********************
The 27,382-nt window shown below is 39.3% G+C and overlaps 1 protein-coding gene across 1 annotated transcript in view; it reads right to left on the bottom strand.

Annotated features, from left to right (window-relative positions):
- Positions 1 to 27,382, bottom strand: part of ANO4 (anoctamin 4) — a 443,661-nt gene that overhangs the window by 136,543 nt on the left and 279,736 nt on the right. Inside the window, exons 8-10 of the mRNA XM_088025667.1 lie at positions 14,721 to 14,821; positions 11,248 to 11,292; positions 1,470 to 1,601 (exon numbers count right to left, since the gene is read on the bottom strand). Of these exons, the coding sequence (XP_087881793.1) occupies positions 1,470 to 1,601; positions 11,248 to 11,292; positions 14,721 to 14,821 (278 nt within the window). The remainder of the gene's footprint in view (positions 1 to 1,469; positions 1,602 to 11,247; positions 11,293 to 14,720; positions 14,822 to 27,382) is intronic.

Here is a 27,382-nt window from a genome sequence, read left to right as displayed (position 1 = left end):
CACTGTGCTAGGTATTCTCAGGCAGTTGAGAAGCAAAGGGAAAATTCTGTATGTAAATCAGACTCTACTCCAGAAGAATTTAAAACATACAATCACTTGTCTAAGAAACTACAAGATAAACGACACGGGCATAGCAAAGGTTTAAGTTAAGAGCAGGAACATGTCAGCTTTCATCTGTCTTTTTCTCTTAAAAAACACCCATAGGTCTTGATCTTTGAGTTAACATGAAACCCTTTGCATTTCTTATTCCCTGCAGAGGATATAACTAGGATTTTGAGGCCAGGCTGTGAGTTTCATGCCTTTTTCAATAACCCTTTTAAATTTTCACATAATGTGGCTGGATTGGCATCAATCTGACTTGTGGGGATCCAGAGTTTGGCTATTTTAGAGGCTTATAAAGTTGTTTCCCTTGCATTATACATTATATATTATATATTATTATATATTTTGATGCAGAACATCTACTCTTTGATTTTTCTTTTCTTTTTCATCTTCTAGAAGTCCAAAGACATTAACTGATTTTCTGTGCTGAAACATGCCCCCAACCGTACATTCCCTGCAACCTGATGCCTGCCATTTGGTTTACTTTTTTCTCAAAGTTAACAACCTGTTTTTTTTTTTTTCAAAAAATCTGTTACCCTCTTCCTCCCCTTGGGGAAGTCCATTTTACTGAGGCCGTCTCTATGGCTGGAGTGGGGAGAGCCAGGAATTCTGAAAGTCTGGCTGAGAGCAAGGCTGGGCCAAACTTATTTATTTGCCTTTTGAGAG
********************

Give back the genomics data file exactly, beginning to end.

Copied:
The 27,382-nt window shown below is 39.3% G+C and overlaps 1 protein-coding gene across 1 annotated transcript in view; it reads right to left on the bottom strand.

Annotated features, from left to right (window-relative positions):
- Positions 1 to 27,382, bottom strand: part of ANO4 (anoctamin 4) — a 443,661-nt gene that overhangs the window by 136,543 nt on the left and 279,736 nt on the right. Inside the window, exons 8-10 of the mRNA XM_088025667.1 lie at positions 14,721 to 14,821; positions 11,248 to 11,292; positions 1,470 to 1,601 (exon numbers count right to left, since the gene is read on the bottom strand). Of these exons, the coding sequence (XP_087881793.1) occupies positions 1,470 to 1,601; positions 11,248 to 11,292; positions 14,721 to 14,821 (278 nt within the window). The remainder of the gene's footprint in view (positions 1 to 1,469; positions 1,602 to 11,247; positions 11,293 to 14,720; positions 14,822 to 27,382) is intronic.

Here is a 27,382-nt window from a genome sequence, read left to right as displayed (position 1 = left end):
CACTGTGCTAGGTATTCTCAGGCAGTTGAGAAGCAAAGGGAAAATTCTGTATGTAAATCAGACTCTACTCCAGAAGAATTTAAAACATACAATCACTTGTCTAAGAAACTACAAGATAAACGACACGGGCATAGCAAAGGTTTAAGTTAAGAGCAGGAACATGTCAGCTTTCATCTGTCTTTTTCTCTTAAAAAACACCCATAGGTCTTGATCTTTGAGTTAACATGAAACCCTTTGCATTTCTTATTCCCTGCAGAGGATATAACTAGGATTTTGAGGCCAGGCTGTGAGTTTCATGCCTTTTTCAATAACCCTTTTAAATTTTCACATAATGTGGCTGGATTGGCATCAATCTGACTTGTGGGGATCCAGAGTTTGGCTATTTTAGAGGCTTATAAAGTTGTTTCCCTTGCATTATACATTATATATTATATATTATTATATATTTTGATGCAGAACATCTACTCTTTGATTTTTCTTTTCTTTTTCATCTTCTAGAAGTCCAAAGACATTAACTGATTTTCTGTGCTGAAACATGCCCCCAACCGTACATTCCCTGCAACCTGATGCCTGCCATTTGGTTTACTTTTTTCTCAAAGTTAACAACCTGTTTTTTTTTTTTTCAAAAAATCTGTTACCCTCTTCCTCCCCTTGGGGAAGTCCATTTTACTGAGGCCGTCTCTATGGCTGGAGTGGGGAGAGCCAGGAATTCTGAAAGTCTGGCTGAGAGCAAGGCTGGGCCAAACTTATTTATTTGCCTTTTGAGAG